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defined ? to be : not

by Don Coyote (Pilgrim)
on Jun 12, 2012 at 12:40 UTC ( #975767=perlmeditation: print w/replies, xml ) Need Help??

as always a couple of threads make sense when you join them together

In chat the subject of length of a defined scalar popped up, and discussions of if else conditional syntax have occured, this article merges parts of those ideas together

from the command line, this was being typed

shell$ perl -e 'my $input = <>; chomp($input);if (length($input)) { pr +int q(length) }; if (defined($input)) { print q(defined) };

with questions about why zero length scalars remain defined.

I quickly suggested that a true conditional be placed as a further argument, to suggest the reason. I went back to this after, and evolved a useful learning trick.

Briefly the code suggested in the title is obviously the famous shakespearian quote to be or not to be? Well more rightly it is the answer if Romeo makes the decision, the question itself is an OR conditionial, ok IM getting existential now...

if($decision eq "to be"){print "Romeo is"} else{print "Romeo is not"}

translates to

$dec eq "to be" ? print "Romeo is" : print "Romeo is not";

Best to start with the truth I think. In the original command line the input scalar will always be defined, as it is a scalar passed to the code via the command line. What it will or won't be is true. Lined out for readability.

shell$ perl -e 'my $input=<>; chomp $input; print q(Romeo ); $input ? print q(is ) : print q(is not ); print qq(\ntaking ),length($input),qq( hours to decide!\n);

So lets try this with an undefined scalar. No input from command line and hence no chomp also. We will aslo extended the conditional argument so that the false or 'else' side becomes a further conditional or 'elsif' side. Either way something very interesting happens.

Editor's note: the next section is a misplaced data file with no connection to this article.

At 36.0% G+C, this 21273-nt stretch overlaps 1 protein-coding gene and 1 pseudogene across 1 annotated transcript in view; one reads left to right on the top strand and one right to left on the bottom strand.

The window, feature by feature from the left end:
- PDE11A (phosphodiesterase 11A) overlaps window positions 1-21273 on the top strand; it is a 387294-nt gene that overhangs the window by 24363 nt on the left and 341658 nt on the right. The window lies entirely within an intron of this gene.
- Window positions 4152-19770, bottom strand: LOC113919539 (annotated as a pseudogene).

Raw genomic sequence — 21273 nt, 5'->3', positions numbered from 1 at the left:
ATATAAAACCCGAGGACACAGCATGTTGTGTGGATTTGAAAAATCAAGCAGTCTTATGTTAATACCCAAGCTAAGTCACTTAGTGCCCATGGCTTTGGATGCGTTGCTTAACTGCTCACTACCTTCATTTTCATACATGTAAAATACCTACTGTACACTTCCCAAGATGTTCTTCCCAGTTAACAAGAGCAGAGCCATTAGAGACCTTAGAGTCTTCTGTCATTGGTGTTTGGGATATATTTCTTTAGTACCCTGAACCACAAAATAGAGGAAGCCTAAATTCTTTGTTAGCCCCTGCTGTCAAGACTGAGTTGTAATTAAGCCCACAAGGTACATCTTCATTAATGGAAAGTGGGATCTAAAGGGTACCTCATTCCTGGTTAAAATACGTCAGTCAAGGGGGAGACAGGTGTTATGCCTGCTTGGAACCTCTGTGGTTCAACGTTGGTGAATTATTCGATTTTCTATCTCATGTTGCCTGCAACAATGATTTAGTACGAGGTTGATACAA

shell$ perl -e 'my $input; # not yet defined print q(Romeo ); #test for the scalar to be not defined to be true !defined $input ? print q(undefined ) : $input ? print q(is ) : print q(is not ); print qq(\n taking ),length($input),qq( hours to decide!\n);

So the crux of the play is surely whether the love was ever defined in the first place?!


Replies are listed 'Best First'.
Re: defined ? to be : not
by tobyink (Abbot) on Jun 12, 2012 at 14:29 UTC

    The "to be or not to be" speech is from Hamlet, not Romeo & Juliet. The gist of the speech is about whether our protagonist ought to commit suicide.

    perl -E'sub Monkey::do{say$_,for@_,do{($monkey=[caller(0)]->[3])=~s{::}{ }and$monkey}}"Monkey say"->Monkey::do'
      our protagonist

      Our protagonist? S'not mine, Is 'e yourn?

      Sorry :) That's just one of those phrases beloved of Eng. Lit. profs that simply makes no sense whatsoever.

      (And yes, I was just as literal & argumentative way back then as now. Though I doubt that the latter had much affect on my abysmal tallies in Eng. Lit., the former certainly did.

      Whilst I've always appreciated the beauty and nuance of "cold hearted orb that rules the night; removes the colours from our sight"; I still have a strong preference for the concise accuracy of "The Moon".)

      With the rise and rise of 'Social' network sites: 'Computers are making people easier to use everyday'
      Examine what is said, not who speaks -- Silence betokens consent -- Love the truth but pardon error.
      "Science is about questioning the status quo. Questioning authority".
      In the absence of evidence, opinion is indistinguishable from prejudice.

      The start of some sanity?

        I must admit I'd be more comfortable with "my protagonist". I'm quite possessive of Hamlet, but was willing to at least share him.

        The hostname for my previous desktop machine is ophelia; the current one is ophelia2. My laptop is miranda (from The Tempest).

        perl -E'sub Monkey::do{say$_,for@_,do{($monkey=[caller(0)]->[3])=~s{::}{ }and$monkey}}"Monkey say"->Monkey::do'
Re: defined ? to be : not
by johngg (Abbot) on Jun 12, 2012 at 22:38 UTC

    translates to

    $dec eq "to be" ? print "Romeo is" : print "Romeo is not";
    I think it is better to translate that to

    print $dec eq 'to be' ? 'Romeo is' : 'Romeo is not';

    or even

    print 'Romeo is', $dec eq 'to be' ? '' : ' not';

    There is less repetition and less chance of running into precedence problems this way. Note that I use single quotes as there is no interpolation happening.